The Valeyard Means “The Law Doctor”

The Sixth Doctor’s era was not a great time for the series, through no fault of poor Colin Baker. But while the show had some pretty wild missteps (the Fifth Doctor sacrificed himself to save his companion, Peri Brown, only for the Sixth Doctor to try to strangle her to death minutes later), it had a few moments where it was ahead of its time.

For starters, Colin Baker wanted his Doctor to ditch the more comical attire of the previous couple of Doctors, and instead wear something more like a leather jacket. Instead, he wore a patchwork technicolour nightmare that has remained the low point for the show’s entire 60-year run, but still, the thought was there.

It also saw the series switch from its traditional 25-minute episodes to 45-minute stories, a switch that the 2005 series would repeat and make permanent.

And finally, the Sixth Doctor attempted one of the most ambitious arcs in the show’s history. “The Trial of a Timelord” was actually a great idea. A trilogy of stand-alone Doctor Who adventures, told through the framing device of the Doctor being put on trial by his own people (again), prosecuted by a sinister figure who would turn out to be a darker version of his own future self. As an idea, it’s brilliant, it’s the sort of thing you could see the show pulling off superbly today.

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But it has to be said, the execution was pretty pants.

But the dark future version of the Doctor himself still stuck in people’s minds, and very quickly word spread that his name, “the Valeyard” actually meant “Doctor of Law”.

It doesn’t though. Once again, the writer hit upon the name “Valeyard” by… making it up. It doesn’t mean anything.

River Song’s Name Is a Dirty Joke

Steven Moffat, meanwhile, would never disappoint. With a character like River Song, the Doctor’s on-again-off-again-dead-again-alive-again wife, it is perhaps not surprising that her name is a dirty joke.

Alex Kingston as River Song in Doctor Who screengrab

As Moffat himself says, “Russell and I went through a phase of trying to work out Doctor Who titles with rude acronyms, to wind up people on Internet message boards.”

Moffat’s contribution was “A River Song Ending” (we’ll let you work out the acronym yourselves).

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Davies responded by asking “What’s a River song?” and Moffat replied, “I’ll just call someone River Song, and they’ll have to die”. That episode would eventually go out under the title “The Forest of the Dead”.

Ridley Scott Almost Designed the Daleks

Yes, that Ridley Scott, the director behind such legendary science fiction films as Prometheus and Alien: Covenant, started out as a production designer. One of his first gigs, after cutting his teeth on the cop show, Z Cars, was the new sci-fi show, Doctor Who, and one of his first assignments indeed was to design the villains in the show’s second serial. However, shortly before work was due to begin, Scott left behind the BBC and design work to train as a director at Granada Television, leaving Raymond Cusick to take on the job.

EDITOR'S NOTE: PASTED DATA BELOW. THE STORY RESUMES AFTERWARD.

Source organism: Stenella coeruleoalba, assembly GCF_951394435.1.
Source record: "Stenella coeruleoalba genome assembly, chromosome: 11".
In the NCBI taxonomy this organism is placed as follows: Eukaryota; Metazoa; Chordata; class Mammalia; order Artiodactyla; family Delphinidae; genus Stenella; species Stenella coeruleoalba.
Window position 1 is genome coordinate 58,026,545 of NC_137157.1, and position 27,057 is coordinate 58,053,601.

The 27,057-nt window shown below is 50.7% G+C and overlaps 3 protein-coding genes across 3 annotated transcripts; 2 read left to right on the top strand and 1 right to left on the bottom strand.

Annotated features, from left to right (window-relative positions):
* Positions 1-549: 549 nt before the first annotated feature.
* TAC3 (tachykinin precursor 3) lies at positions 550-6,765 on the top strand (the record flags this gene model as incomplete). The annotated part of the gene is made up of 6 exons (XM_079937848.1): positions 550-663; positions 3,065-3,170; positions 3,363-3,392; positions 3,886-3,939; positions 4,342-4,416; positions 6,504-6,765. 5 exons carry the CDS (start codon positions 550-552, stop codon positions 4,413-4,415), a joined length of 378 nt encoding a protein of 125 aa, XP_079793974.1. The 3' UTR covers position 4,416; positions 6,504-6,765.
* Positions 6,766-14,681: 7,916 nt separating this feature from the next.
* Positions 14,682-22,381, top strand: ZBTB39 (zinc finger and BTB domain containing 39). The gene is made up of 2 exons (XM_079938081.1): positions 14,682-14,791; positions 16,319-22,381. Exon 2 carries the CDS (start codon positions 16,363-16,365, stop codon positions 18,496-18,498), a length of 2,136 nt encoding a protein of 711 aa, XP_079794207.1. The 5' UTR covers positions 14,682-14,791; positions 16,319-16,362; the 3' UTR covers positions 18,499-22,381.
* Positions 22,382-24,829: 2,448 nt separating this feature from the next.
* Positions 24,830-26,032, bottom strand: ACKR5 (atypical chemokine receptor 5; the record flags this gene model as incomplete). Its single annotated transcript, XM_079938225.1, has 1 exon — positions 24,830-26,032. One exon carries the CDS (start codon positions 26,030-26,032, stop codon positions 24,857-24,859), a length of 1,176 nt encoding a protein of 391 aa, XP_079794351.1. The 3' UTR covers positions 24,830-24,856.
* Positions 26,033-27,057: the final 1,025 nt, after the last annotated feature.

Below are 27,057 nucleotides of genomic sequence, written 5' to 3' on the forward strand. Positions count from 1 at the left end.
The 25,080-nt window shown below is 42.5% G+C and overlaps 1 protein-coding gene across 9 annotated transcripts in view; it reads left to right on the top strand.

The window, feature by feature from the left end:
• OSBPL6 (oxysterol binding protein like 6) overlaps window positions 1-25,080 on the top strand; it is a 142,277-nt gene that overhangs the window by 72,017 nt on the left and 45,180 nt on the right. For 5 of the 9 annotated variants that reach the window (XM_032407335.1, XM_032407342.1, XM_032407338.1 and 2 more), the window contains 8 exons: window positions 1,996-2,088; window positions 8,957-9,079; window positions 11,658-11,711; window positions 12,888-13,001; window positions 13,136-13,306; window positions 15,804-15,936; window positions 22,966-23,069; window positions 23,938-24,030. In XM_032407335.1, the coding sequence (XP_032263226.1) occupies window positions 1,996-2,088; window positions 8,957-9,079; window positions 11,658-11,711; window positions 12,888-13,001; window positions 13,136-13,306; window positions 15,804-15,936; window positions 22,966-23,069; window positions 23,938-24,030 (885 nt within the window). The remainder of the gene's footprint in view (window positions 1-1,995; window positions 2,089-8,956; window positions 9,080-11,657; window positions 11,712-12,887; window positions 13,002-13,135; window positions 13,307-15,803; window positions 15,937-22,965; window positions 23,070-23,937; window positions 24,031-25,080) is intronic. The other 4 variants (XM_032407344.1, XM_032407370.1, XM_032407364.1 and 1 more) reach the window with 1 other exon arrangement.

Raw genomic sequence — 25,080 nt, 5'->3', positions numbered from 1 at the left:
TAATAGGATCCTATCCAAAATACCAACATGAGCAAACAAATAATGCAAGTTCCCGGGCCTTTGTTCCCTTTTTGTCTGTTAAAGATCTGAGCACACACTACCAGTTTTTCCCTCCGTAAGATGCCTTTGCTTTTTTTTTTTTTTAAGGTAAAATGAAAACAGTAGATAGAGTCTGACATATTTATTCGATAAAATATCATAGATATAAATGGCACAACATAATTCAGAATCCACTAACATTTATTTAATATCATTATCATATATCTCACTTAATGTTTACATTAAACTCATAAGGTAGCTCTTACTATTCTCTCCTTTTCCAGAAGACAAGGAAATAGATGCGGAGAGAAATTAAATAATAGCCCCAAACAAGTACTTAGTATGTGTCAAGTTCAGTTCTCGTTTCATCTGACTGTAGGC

We’re sure he’s still kicking himself over that today. Oh and while we’re here, Cusick didn’t get the idea for the Daleks from pepper pots, but he did use pepper pots to demonstrate how the Daleks would move around.

Quickfire Round: Casting the Next Doctor

Of course, if you really want to get some Doctor Who urban legends going, the casting of the Doctor themselves is the most fertile ground. So, let’s hit as many as we can as quickly as we can.

The magician, Paul Daniels, was reported to be in the running for the Ninth Doctor in 2004. This rumour turned out to be false, with Russell T Davies instead deciding to cast an actual actor.

David Hasselhoff, of Baywatch and Knight Rider fame, was rumoured to be a potential Eighth Doctor in the 90s TV movie, with the name being repeated in the Daily Mirror and the Daily Star, sometimes with his Baywatch co-star Pamela Anderson as the companion. However, this was not to be.

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Colin Salmon, who played the character Doctor Moon in the story that ended up not being called “A River Song Ends”, actually was intended to be a secret future incarnation of the Doctor. As Moffat wrote in Doctor Who Magazine, “Somewhere in the terrible future, on a battlefield, the 45th Doctor dies in her arms and makes her the same promise she once made him – it’s not over for you, you’ll see me again. So River buries her husband and off she goes to have lots of adventures with his younger selves and confuse the hell out of them.”

Richard Hearne, the Norwich-based comedian, was in the running to replace Jon Pertwee and become the Fourth Doctor but according to this Barry Letts interview, he didn’t get the job as he insisted on playing the Doctor in the style of his own famous character, Mr Pastry.

Kris Marshall. Poor Kris Marshall was never in the running to play the 13th Doctor (eventually played by Jodie Whitaker). However, that didn’t stop the entire internet from announcing that they hated the idea when the rumour was first floated.

Doctor Who returns in November on BBC One, BBC iPlayer and Disney+.